Animals in Danger

Species are going extinct and it’s all our fault

The last male white northern rhinoceros Sudan.

Photo courtesy of AP images

The last male white northern rhinoceros Sudan.

by Mahi Patel, Staff Writer

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 Species are dying out at an alarming rate. Nearly 20,000 species of plants and animals are at the edge of extinction. While mass extinctions in the past have been caused by natural events and climate shifts, the cause of the current crisis is almost entirely humans. Habitat loss due to the creation of new infrastructure, trade of exotic animals, the introduction of invasive species by humans and global warming drive more species to the brink of extinction everyday.  After the last male northern white rhinoceros  passed away on March 19, 2018, attention has been brought to the danger this species and many more are in due to the actions of humans.

         After the passing of Sudan -the last male northern white rhino- scientists will attempt to harvest the sex cells of living northern white rhinos and use in-vitro-fertilization to impregnate southern white rhino surrogates. It is still not certain if this procedure will work.

         “I think it’s sad that we need to resort to breeding species in a lab instead of having natural births,” junior Belul Bein said. “What’s even sadder is that humans caused the need to do this in the first place.”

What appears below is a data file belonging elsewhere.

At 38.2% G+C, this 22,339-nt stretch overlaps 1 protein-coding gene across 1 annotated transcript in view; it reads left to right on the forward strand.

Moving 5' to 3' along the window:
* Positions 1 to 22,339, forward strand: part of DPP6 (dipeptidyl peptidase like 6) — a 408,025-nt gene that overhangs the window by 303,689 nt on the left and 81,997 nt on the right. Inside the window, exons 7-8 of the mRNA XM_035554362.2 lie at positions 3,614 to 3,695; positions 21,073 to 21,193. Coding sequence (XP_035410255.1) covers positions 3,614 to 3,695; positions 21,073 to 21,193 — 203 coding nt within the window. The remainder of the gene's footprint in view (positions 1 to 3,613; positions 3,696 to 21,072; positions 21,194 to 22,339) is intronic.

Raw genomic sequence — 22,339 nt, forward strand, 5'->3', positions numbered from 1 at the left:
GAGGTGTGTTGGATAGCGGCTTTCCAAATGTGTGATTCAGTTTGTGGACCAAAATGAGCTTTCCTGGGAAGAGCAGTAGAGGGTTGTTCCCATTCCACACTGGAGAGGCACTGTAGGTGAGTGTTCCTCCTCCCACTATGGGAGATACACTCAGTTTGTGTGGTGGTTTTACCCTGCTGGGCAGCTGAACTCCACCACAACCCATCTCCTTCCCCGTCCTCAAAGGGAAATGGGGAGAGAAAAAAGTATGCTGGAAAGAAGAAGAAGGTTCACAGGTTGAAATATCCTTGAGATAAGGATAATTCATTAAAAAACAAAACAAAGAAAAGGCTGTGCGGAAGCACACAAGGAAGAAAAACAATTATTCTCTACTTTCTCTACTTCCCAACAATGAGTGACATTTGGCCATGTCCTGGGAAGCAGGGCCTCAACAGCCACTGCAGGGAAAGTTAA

The past mass extinctions were caused by natural events such as, the meteor impact on the Yucatan peninsula in Mexico, which led to the disappearance of the dinosaurs 65 million years ago, and the Ice Age 11,000 years ago. However, 99 percent of the causes of the current mass extinction are due to human activity.  

        “Global warming causes the oceans to warm up causing unsuitable living conditions for marine life,” Bein said. “Deforestation causes countless animals to lose their habitats, and hunting and poaching cause the death of countless animals leading them to become endangered and even extinct.”

          Experts estimate the rate of loss of species today to be between 1,000 and 10,000 times higher than the natural extinction rate (the extinction rate if humans were not around).

         “In the scope of all the world’s problems, we tend to turn a blind eye to the crisis of animal extinction…even though the cultivation of life is the reason we’re here in the first place,” sophomore Elise Phung said.